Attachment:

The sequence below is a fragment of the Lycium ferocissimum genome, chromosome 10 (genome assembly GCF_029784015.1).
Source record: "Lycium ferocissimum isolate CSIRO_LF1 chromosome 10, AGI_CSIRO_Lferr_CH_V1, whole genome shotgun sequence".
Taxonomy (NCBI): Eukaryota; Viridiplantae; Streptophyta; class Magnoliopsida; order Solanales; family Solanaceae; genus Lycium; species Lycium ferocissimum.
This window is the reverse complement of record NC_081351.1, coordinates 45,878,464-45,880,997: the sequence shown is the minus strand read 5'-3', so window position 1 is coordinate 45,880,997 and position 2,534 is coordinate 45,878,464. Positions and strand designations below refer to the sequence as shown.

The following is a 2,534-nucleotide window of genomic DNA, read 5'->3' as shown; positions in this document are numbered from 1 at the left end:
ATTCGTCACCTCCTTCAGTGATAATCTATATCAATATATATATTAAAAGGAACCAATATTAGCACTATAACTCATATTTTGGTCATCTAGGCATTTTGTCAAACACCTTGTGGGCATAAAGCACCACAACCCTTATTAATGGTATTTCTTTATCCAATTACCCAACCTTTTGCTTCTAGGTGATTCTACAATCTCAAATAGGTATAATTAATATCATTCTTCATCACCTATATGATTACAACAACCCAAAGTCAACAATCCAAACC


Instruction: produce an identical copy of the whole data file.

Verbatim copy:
The sequence below is a fragment of the Lycium ferocissimum genome, chromosome 10 (genome assembly GCF_029784015.1).
Source record: "Lycium ferocissimum isolate CSIRO_LF1 chromosome 10, AGI_CSIRO_Lferr_CH_V1, whole genome shotgun sequence".
Taxonomy (NCBI): Eukaryota; Viridiplantae; Streptophyta; class Magnoliopsida; order Solanales; family Solanaceae; genus Lycium; species Lycium ferocissimum.
This window is the reverse complement of record NC_081351.1, coordinates 45,878,464-45,880,997: the sequence shown is the minus strand read 5'-3', so window position 1 is coordinate 45,880,997 and position 2,534 is coordinate 45,878,464. Positions and strand designations below refer to the sequence as shown.

The following is a 2,534-nucleotide window of genomic DNA, read 5'->3' as shown; positions in this document are numbered from 1 at the left end:
ATTCGTCACCTCCTTCAGTGATAATCTATATCAATATATATATTAAAAGGAACCAATATTAGCACTATAACTCATATTTTGGTCATCTAGGCATTTTGTCAAACACCTTGTGGGCATAAAGCACCACAACCCTTATTAATGGTATTTCTTTATCCAATTACCCAACCTTTTGCTTCTAGGTGATTCTACAATCTCAAATAGGTATAATTAATATCATTCTTCATCACCTATATGATTACAACAACCCAAAGTCAACAATCCAAACC